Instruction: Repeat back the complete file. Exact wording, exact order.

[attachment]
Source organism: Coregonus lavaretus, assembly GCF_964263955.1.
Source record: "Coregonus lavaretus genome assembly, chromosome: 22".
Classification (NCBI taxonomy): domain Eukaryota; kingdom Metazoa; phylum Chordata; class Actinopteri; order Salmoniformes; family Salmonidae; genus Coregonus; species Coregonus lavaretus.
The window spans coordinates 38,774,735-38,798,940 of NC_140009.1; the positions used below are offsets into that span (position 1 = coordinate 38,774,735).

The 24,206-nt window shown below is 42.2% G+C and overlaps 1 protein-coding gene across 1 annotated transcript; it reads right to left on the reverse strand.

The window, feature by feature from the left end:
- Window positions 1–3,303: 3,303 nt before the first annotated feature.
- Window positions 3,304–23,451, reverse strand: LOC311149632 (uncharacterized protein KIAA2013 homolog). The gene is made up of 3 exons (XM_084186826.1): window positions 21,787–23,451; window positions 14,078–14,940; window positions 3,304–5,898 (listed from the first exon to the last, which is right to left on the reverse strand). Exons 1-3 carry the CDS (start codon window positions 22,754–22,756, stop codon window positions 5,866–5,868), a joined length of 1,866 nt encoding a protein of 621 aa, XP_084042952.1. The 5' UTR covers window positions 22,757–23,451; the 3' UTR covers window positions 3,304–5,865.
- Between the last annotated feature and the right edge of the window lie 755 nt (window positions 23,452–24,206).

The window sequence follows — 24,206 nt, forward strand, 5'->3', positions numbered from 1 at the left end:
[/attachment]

Source organism: Coregonus lavaretus, assembly GCF_964263955.1.
Source record: "Coregonus lavaretus genome assembly, chromosome: 22".
Classification (NCBI taxonomy): domain Eukaryota; kingdom Metazoa; phylum Chordata; class Actinopteri; order Salmoniformes; family Salmonidae; genus Coregonus; species Coregonus lavaretus.
The window spans coordinates 38,774,735-38,798,940 of NC_140009.1; the positions used below are offsets into that span (position 1 = coordinate 38,774,735).

The 24,206-nt window shown below is 42.2% G+C and overlaps 1 protein-coding gene across 1 annotated transcript; it reads right to left on the reverse strand.

The window, feature by feature from the left end:
- Window positions 1–3,303: 3,303 nt before the first annotated feature.
- Window positions 3,304–23,451, reverse strand: LOC311149632 (uncharacterized protein KIAA2013 homolog). The gene is made up of 3 exons (XM_084186826.1): window positions 21,787–23,451; window positions 14,078–14,940; window positions 3,304–5,898 (listed from the first exon to the last, which is right to left on the reverse strand). Exons 1-3 carry the CDS (start codon window positions 22,754–22,756, stop codon window positions 5,866–5,868), a joined length of 1,866 nt encoding a protein of 621 aa, XP_084042952.1. The 5' UTR covers window positions 22,757–23,451; the 3' UTR covers window positions 3,304–5,865.
- Between the last annotated feature and the right edge of the window lie 755 nt (window positions 23,452–24,206).

The window sequence follows — 24,206 nt, forward strand, 5'->3', positions numbered from 1 at the left end: